The penultimate plague in Egypt, just before the Death of the Firstborn results in the liberation of the Israelite slaves, is darkness.
For three days there is complete, impenetrable darkness, darkness so thick that it can be felt. “No one could see his brother, and no one could get up from under it, for three days.” (Exodus 10:23)
This is not only a physical darkness, but a psychological one. Click here to read my blog post on the subject: Bo: Impenetrable Darkness.
The Egyptians in this week’s Torah portion, Bo, are immobilized by darkness–by their inability to recognize other human beings as their brothers.
Today I have been writing about Jacob’s wrestling match in the dark night before he sees his brother Esau face to face for the first time in 20 years. Jacob wronged Esau by making him swap his firstborn rights for a bowl of lentil stew, and by tricking their father into giving him Esau’s blessing. Like other characters in the book of Genesis/Bereishit, Jacob gave the wrong answer to Cain’s question, “Am I my brother’s protector?”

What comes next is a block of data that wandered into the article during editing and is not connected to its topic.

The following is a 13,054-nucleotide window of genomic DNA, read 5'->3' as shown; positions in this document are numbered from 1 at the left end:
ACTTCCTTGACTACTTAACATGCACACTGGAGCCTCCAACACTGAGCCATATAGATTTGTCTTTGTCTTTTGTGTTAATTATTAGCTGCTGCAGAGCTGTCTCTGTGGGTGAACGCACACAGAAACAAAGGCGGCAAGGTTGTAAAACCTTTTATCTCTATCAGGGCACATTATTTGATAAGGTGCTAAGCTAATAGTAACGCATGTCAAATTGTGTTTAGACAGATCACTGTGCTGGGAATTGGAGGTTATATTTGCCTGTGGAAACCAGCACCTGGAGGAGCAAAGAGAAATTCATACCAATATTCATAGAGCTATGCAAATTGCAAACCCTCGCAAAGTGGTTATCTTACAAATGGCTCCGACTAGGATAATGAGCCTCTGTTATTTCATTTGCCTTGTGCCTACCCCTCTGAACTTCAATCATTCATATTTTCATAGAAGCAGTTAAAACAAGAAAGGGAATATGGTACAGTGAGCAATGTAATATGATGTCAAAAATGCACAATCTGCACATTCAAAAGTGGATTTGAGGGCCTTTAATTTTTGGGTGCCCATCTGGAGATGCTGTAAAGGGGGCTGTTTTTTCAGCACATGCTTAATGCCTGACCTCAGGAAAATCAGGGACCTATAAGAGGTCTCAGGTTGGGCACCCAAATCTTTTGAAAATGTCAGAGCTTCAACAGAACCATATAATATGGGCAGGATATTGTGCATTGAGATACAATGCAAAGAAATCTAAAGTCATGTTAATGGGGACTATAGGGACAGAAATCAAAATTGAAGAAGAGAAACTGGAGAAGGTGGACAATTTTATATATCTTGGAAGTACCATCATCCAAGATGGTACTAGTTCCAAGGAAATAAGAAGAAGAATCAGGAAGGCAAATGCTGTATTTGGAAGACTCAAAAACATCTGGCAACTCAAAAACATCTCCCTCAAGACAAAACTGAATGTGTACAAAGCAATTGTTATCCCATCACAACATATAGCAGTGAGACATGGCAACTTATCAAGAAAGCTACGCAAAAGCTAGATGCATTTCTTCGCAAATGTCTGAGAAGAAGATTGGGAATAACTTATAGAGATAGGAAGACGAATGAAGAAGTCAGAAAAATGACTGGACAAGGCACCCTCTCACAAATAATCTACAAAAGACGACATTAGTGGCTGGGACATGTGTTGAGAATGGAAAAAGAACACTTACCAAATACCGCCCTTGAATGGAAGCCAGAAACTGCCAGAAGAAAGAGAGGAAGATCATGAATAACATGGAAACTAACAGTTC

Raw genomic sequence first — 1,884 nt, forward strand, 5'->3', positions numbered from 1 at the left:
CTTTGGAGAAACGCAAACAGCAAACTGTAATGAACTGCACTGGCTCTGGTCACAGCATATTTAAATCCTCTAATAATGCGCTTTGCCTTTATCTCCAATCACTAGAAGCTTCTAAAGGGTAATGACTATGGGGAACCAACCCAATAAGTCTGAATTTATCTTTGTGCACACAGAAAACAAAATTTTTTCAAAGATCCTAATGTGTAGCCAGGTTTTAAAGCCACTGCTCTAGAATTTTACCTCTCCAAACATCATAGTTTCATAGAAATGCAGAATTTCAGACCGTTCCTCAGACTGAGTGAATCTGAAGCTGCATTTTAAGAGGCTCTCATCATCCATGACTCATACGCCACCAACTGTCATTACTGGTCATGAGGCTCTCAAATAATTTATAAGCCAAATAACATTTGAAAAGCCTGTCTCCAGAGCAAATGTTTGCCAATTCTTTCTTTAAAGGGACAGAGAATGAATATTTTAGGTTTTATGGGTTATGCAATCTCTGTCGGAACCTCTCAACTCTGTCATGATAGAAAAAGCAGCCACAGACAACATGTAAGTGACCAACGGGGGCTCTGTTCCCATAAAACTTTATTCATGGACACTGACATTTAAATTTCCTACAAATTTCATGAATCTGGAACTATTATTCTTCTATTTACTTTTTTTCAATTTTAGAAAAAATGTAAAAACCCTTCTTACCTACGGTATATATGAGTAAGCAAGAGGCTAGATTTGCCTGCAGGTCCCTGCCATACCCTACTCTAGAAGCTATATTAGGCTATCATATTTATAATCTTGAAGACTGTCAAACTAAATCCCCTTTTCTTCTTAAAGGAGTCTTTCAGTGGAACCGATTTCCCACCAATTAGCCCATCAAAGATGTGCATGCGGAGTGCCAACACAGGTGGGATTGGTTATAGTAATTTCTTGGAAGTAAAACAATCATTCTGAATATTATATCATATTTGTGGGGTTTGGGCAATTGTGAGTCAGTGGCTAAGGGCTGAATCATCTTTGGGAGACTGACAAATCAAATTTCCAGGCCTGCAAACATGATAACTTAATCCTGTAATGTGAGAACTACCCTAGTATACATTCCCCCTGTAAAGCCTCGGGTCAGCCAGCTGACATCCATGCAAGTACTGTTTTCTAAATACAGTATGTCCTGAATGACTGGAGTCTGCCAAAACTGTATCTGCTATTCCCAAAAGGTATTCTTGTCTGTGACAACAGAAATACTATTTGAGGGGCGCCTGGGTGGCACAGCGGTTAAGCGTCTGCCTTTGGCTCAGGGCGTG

Guilt drives Jacob’s behavior for 20 years. Now he is about to return home to Canaan, and he wants to make amends. But how can he face Esau?
What will it take for Jacob to forgive himself? Will he ever emerge from his inner darkness?
By the time I finish writing my book on moral psychology in Genesis, I will have some answers.